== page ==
My real tips:

Don't make people wait on you to shuffle. Getting a land is usually fine as you know what you're looking for, but don't have to search your library (and spend time hemming and hawing about what to get), and then make everyone wait for you to shuffle as whatever you've gotten makes you draw cards or mill or do anything that requires a randomized library.

Related to the above: Think twice about playing decks that make you take forever to mechanically resolve your turn. I go back to an artifacts deck I played against where turns would take forever as everything they did caused a chain reaction of drawing, scrying, making tokens, sacrificing tokens, drawing, searching their deck, shuffling, manipulating +1/+1 counters... And they still would not win the game that turn. It causes me to tune out of a game and lose interest in favor of watching Bob Ross paint on my phone.

Stack your lands by colors they produce and leave utility lands out to the side. Don't hide your Maze of Ith beneath five basic Forests.

Buy a package of playing-card sized blank dry erase cards from an online retailer or a teacher supply store and some fine-point dry erase markers. Never be without a token, emblem, commander damage tracker, or anything else you can come up with.

TypicalTimmy: My college buddy group actually had a ritual for carrying grudges between games. Someone just kept the little salt packets from a restaurant and would set them on the middle of the table. You'd claim the salt for minor grudges and then whenever you went out of you way to get back at someone in that game or the next one you'd put the salt back as you "resolved the salt." So i.e. I'd get salty that you Act of Treasoned my Solemn to kill my Planeswalker so I take the salt. Next game I attack you first with no provocation and put the salt back.

June 28, 2020 3:22 p.m.

TypicalTimmy says... #15

SpammyV, I actually kind of like that idea. Kind of feels like there could be a loss of balance, though. For example, killing a Planeswalker may not warrant a full-scale attack for 30+ damage, you know? Seems like that'd cause the issue where the salt is just passed back and forth between the two players, continuing to increase the levels of aggressiveness until a fight breaks out.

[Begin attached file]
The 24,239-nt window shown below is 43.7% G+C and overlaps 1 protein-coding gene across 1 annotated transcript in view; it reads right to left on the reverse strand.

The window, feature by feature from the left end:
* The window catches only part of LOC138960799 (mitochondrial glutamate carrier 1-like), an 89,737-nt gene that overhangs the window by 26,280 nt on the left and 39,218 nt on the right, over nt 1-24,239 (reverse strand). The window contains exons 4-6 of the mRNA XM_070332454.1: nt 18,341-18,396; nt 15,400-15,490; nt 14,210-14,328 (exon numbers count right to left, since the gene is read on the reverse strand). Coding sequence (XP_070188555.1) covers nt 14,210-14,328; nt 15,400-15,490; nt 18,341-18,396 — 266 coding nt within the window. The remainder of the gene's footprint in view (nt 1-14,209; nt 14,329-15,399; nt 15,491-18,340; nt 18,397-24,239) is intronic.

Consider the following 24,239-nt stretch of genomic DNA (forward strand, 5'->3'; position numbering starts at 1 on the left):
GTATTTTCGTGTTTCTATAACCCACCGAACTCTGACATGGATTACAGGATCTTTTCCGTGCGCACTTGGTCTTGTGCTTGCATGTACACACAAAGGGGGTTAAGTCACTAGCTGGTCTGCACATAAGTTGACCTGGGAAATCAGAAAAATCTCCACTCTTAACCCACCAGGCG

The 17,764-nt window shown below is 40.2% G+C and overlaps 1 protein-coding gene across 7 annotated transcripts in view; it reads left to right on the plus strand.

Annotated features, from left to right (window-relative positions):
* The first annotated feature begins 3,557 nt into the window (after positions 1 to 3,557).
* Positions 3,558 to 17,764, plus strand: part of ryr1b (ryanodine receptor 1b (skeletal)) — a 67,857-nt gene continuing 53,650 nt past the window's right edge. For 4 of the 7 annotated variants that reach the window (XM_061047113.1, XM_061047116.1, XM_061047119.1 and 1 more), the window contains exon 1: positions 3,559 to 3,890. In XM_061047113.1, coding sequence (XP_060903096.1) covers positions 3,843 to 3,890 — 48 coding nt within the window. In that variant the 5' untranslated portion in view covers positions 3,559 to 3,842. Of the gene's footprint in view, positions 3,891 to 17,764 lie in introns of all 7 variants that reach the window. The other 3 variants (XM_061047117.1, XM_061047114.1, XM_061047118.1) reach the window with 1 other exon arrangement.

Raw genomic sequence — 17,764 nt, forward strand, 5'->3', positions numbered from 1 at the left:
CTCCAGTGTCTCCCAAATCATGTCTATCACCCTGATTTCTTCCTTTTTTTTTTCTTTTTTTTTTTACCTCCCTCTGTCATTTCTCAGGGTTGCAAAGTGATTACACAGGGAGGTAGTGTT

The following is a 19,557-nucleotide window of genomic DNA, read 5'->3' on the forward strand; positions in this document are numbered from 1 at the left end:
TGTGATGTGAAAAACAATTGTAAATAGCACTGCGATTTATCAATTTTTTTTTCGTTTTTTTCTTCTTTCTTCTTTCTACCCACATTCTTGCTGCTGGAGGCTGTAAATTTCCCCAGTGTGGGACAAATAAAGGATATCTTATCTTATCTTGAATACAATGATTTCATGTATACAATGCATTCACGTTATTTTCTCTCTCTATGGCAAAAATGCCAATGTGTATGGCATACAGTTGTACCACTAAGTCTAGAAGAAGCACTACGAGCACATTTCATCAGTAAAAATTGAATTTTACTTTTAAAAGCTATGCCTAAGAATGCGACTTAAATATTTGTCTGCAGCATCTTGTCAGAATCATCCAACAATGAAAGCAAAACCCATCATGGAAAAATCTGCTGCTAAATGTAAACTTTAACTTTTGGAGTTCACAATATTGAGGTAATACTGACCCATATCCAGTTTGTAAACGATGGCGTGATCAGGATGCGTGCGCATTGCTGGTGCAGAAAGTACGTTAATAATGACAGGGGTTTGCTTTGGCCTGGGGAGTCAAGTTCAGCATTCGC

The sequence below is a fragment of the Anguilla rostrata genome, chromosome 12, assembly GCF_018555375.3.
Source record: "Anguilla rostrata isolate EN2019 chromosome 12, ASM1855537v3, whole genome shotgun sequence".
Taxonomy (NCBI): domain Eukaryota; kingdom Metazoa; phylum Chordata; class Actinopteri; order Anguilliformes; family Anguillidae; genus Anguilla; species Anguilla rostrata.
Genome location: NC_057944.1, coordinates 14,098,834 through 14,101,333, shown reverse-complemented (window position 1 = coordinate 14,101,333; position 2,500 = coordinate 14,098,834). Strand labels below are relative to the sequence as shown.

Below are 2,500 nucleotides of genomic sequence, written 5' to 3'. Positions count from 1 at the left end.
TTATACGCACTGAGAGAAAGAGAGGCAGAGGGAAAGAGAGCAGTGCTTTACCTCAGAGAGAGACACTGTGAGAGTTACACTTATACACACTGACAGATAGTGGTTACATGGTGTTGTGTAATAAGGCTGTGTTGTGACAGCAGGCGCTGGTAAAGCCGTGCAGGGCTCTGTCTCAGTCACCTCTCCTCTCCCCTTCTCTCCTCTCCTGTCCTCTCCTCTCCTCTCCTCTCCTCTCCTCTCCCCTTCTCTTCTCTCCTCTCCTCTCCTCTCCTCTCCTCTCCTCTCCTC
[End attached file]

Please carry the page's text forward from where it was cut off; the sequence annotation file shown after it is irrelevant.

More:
At least, going from my personal experience, that's what it would result in.

To clarify, I live in a college city. We have 3x LGS, and in two of them players act especially toxic toward each other. In one of those two, 40+ year old adults scream at teenagers and the store owners and staff seem perfectly fine with it happening. The other two, the game tables are in the basements where the staff does not see or hear the fighting.

June 28, 2020 3:27 p.m.

Caerwyn says... #16

When making deals, follow a few simple rules:

One: Always follow through on your deal, even if following through on the deal might lose you the game. Deals are only useful so long as people trust that you will keep your word. As soon as you violate this trust, you will never get it back. Even if breaking your word causes you to win one game, that win is not ever going to be worth permanently losing your ability to make deals with any group containing those players again.

Two: When making deals, there are two ways they can be interpreted: The strict letter of the deal or the spirit of the deal. For example, if you make a deal not to attack someone, the strict letter might allow you to cast a burn spell against that player; the spirit might not.

Know your playgroup--with some playgroups, they'll put a disproportionate emphasis on the "spirit" and might get angry if you are a literalist. In such a case, either adjust to interpret the deal to match how others in the group do; or make it very clear that you are a textualist so there are no surprises. Likewise, if you are a "spirit of the deal" type of player, be aware that of exact language of the deal, so you are not surprised down the road when someone uses a literal interpretation.

Three: Know your bargaining power and adjust accordingly. There are three major factors to consider when weighing how "valuable" you are in the deal-making process: (1) Your actual power--what you are capable to do with the resources you have available; (2) your perceived power--what others believe you are capable of doing, but might not be 100% certain of due to hidden zones; and (3) your relative perceived power--how powerful you appear relative to everyone else on the board.

Adjust your dealmaking based on these factors; adjust how you make deals to fit with how big of a threat others view you to be, while always taking into account how threatening you actually are.

June 28, 2020 3:38 p.m.

Please, if you’re playing casual, keep the land destruction to a minimum. It’s a feel bad if you’re mana screwed, but it’s even worse if you HAD enough land, but they were blown up. (Obviously get rid of a singular Maze of Ith if it’s completely messing you up, but don’t just get destroy a player’s only green source just to cripple them)